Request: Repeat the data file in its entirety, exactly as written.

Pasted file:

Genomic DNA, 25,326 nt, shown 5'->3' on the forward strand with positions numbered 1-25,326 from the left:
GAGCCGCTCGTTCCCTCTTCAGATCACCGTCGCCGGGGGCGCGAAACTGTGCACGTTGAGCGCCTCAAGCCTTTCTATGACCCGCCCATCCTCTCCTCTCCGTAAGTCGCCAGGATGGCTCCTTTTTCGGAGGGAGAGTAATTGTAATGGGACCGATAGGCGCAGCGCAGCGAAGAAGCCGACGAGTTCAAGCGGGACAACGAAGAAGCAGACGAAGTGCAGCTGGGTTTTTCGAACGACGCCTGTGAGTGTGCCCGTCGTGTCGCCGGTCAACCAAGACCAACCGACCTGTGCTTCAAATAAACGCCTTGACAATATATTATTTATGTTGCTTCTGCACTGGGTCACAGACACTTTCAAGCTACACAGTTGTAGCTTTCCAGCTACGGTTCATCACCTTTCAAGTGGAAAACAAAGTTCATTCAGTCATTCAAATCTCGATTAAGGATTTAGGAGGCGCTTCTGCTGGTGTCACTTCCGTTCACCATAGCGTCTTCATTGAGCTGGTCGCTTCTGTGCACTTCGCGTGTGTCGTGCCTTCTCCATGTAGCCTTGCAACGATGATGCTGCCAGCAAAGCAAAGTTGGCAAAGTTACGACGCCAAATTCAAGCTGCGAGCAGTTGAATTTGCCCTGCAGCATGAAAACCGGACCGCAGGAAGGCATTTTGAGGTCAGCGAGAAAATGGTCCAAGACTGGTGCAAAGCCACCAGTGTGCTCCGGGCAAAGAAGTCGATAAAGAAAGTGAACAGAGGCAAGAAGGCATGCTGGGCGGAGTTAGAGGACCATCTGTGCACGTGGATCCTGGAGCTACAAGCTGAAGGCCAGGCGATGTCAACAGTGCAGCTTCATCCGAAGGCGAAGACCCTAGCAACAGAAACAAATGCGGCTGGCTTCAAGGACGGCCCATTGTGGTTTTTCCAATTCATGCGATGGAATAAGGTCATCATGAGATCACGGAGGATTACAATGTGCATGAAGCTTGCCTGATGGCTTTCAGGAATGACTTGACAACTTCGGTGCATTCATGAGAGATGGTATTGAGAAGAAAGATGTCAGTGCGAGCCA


Genomic DNA, 25,326 nt, shown 5'->3' on the forward strand with positions numbered 1-25,326 from the left:
GAGCCGCTCGTTCCCTCTTCAGATCACCGTCGCCGGGGGCGCGAAACTGTGCACGTTGAGCGCCTCAAGCCTTTCTATGACCCGCCCATCCTCTCCTCTCCGTAAGTCGCCAGGATGGCTCCTTTTTCGGAGGGAGAGTAATTGTAATGGGACCGATAGGCGCAGCGCAGCGAAGAAGCCGACGAGTTCAAGCGGGACAACGAAGAAGCAGACGAAGTGCAGCTGGGTTTTTCGAACGACGCCTGTGAGTGTGCCCGTCGTGTCGCCGGTCAACCAAGACCAACCGACCTGTGCTTCAAATAAACGCCTTGACAATATATTATTTATGTTGCTTCTGCACTGGGTCACAGACACTTTCAAGCTACACAGTTGTAGCTTTCCAGCTACGGTTCATCACCTTTCAAGTGGAAAACAAAGTTCATTCAGTCATTCAAATCTCGATTAAGGATTTAGGAGGCGCTTCTGCTGGTGTCACTTCCGTTCACCATAGCGTCTTCATTGAGCTGGTCGCTTCTGTGCACTTCGCGTGTGTCGTGCCTTCTCCATGTAGCCTTGCAACGATGATGCTGCCAGCAAAGCAAAGTTGGCAAAGTTACGACGCCAAATTCAAGCTGCGAGCAGTTGAATTTGCCCTGCAGCATGAAAACCGGACCGCAGGAAGGCATTTTGAGGTCAGCGAGAAAATGGTCCAAGACTGGTGCAAAGCCACCAGTGTGCTCCGGGCAAAGAAGTCGATAAAGAAAGTGAACAGAGGCAAGAAGGCATGCTGGGCGGAGTTAGAGGACCATCTGTGCACGTGGATCCTGGAGCTACAAGCTGAAGGCCAGGCGATGTCAACAGTGCAGCTTCATCCGAAGGCGAAGACCCTAGCAACAGAAACAAATGCGGCTGGCTTCAAGGACGGCCCATTGTGGTTTTTCCAATTCATGCGATGGAATAAGGTCATCATGAGATCACGGAGGATTACAATGTGCATGAAGCTTGCCTGATGGCTTTCAGGAATGACTTGACAACTTCGGTGCATTCATGAGAGATGGTATTGAGAAGAAAGATGTCAGTGCGAGCCA